Norway has cut its growth forecast for 2013 as the weakness of the Scandinavian country’s trading partners starts to take its toll, announced its statistics agency.
Growth in Norway, before taking into account the shipping and oil sectors, is predicted to decline from 3.4 per cent last year to 2.4 per cent, below the 2.6 per cent that had been forecast in March, revealed Statistics Norway (SSB).
In further negative news, the agency reduced its 2014 growth forecasts from 3.1 per cent to three per cent, but predicted that there would be an upturn in 2015 by raising its forecast from 2.8 per cent to 3.3 per cent. It said that it did not anticipate that the central bank will raise its rates before the middle of next year.
Norway is one of the few European countries that remains free of debt, and has barely suffered from the economic crisis that has ripped through the rest of the continent. During this time it has recorded impressive growth, although things have slowed down slightly in the past few quarters.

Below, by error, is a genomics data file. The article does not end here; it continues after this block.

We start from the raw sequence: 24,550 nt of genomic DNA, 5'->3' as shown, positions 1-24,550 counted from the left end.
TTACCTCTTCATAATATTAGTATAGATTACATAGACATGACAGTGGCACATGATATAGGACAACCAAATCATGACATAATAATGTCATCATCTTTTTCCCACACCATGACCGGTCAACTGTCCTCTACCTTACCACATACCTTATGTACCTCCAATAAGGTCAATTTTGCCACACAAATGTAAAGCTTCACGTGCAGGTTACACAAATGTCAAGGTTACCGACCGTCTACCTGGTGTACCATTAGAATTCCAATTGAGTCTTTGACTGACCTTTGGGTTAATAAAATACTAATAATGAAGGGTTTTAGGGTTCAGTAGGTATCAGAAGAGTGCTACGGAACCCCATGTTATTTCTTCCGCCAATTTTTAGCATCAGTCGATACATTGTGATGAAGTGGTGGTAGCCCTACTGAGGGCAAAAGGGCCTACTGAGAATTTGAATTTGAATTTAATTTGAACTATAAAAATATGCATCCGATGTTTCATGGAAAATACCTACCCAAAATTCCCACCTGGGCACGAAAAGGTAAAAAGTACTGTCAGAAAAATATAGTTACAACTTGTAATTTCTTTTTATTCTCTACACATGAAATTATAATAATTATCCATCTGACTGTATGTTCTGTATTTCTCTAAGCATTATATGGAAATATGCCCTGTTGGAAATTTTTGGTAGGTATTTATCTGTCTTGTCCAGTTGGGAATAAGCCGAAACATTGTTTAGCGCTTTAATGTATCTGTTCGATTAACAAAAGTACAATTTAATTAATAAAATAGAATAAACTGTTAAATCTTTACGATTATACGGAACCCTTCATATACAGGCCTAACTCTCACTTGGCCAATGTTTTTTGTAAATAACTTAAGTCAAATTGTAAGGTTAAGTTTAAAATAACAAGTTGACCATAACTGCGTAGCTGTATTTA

Unemployment is low but is on the up, while non-oil export businesses have been hindered by falling demand from overseas. In addition, the strong currency is affecting the country’s competitiveness.
Norges Bank’s next meeting on rates will be held on 20 June, and the majority of experts expect the rates to remain unchanged at 1.5 per cent. However, analysts in some circles feel there is a slight possibility of a cut, despite April’s rise in inflation easing the pressure on the central bank to reduce rates.